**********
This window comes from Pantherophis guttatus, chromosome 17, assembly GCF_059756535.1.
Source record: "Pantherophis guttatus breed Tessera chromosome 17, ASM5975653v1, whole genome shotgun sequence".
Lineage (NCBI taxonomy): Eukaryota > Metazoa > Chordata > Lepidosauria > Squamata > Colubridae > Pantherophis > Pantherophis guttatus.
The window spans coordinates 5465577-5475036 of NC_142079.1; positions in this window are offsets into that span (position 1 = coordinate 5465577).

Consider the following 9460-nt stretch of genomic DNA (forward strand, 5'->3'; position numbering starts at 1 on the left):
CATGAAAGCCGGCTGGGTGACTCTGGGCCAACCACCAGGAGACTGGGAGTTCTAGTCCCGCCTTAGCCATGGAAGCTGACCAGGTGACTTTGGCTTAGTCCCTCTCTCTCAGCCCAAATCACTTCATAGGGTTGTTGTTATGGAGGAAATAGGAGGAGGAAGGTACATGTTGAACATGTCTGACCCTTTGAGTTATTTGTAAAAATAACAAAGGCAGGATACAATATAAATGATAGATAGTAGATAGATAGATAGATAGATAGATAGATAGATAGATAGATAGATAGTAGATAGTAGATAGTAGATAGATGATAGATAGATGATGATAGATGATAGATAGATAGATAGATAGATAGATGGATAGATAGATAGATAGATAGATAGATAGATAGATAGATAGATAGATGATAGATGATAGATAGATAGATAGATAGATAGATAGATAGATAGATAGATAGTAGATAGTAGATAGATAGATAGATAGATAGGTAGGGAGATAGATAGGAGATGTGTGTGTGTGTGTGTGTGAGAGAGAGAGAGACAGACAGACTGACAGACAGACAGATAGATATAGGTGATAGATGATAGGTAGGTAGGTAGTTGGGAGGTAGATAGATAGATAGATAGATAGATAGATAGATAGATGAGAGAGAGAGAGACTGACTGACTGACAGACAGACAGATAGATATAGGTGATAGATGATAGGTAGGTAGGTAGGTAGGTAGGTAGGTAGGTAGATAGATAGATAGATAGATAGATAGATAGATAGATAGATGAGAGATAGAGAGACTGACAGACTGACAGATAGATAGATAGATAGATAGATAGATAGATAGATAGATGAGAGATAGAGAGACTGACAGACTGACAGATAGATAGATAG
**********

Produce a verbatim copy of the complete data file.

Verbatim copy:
This window comes from Pantherophis guttatus, chromosome 17, assembly GCF_059756535.1.
Source record: "Pantherophis guttatus breed Tessera chromosome 17, ASM5975653v1, whole genome shotgun sequence".
Lineage (NCBI taxonomy): Eukaryota > Metazoa > Chordata > Lepidosauria > Squamata > Colubridae > Pantherophis > Pantherophis guttatus.
The window spans coordinates 5465577-5475036 of NC_142079.1; positions in this window are offsets into that span (position 1 = coordinate 5465577).

Consider the following 9460-nt stretch of genomic DNA (forward strand, 5'->3'; position numbering starts at 1 on the left):
CATGAAAGCCGGCTGGGTGACTCTGGGCCAACCACCAGGAGACTGGGAGTTCTAGTCCCGCCTTAGCCATGGAAGCTGACCAGGTGACTTTGGCTTAGTCCCTCTCTCTCAGCCCAAATCACTTCATAGGGTTGTTGTTATGGAGGAAATAGGAGGAGGAAGGTACATGTTGAACATGTCTGACCCTTTGAGTTATTTGTAAAAATAACAAAGGCAGGATACAATATAAATGATAGATAGTAGATAGATAGATAGATAGATAGATAGATAGATAGATAGATAGATAGTAGATAGTAGATAGTAGATAGATGATAGATAGATGATGATAGATGATAGATAGATAGATAGATAGATAGATGGATAGATAGATAGATAGATAGATAGATAGATAGATAGATAGATAGATGATAGATGATAGATAGATAGATAGATAGATAGATAGATAGATAGATAGATAGTAGATAGTAGATAGATAGATAGATAGATAGGTAGGGAGATAGATAGGAGATGTGTGTGTGTGTGTGTGTGAGAGAGAGAGAGACAGACAGACTGACAGACAGACAGATAGATATAGGTGATAGATGATAGGTAGGTAGGTAGTTGGGAGGTAGATAGATAGATAGATAGATAGATAGATAGATAGATGAGAGAGAGAGAGACTGACTGACTGACAGACAGACAGATAGATATAGGTGATAGATGATAGGTAGGTAGGTAGGTAGGTAGGTAGGTAGGTAGATAGATAGATAGATAGATAGATAGATAGATAGATAGATGAGAGATAGAGAGACTGACAGACTGACAGATAGATAGATAGATAGATAGATAGATAGATAGATAGATGAGAGATAGAGAGACTGACAGACTGACAGATAGATAGATAG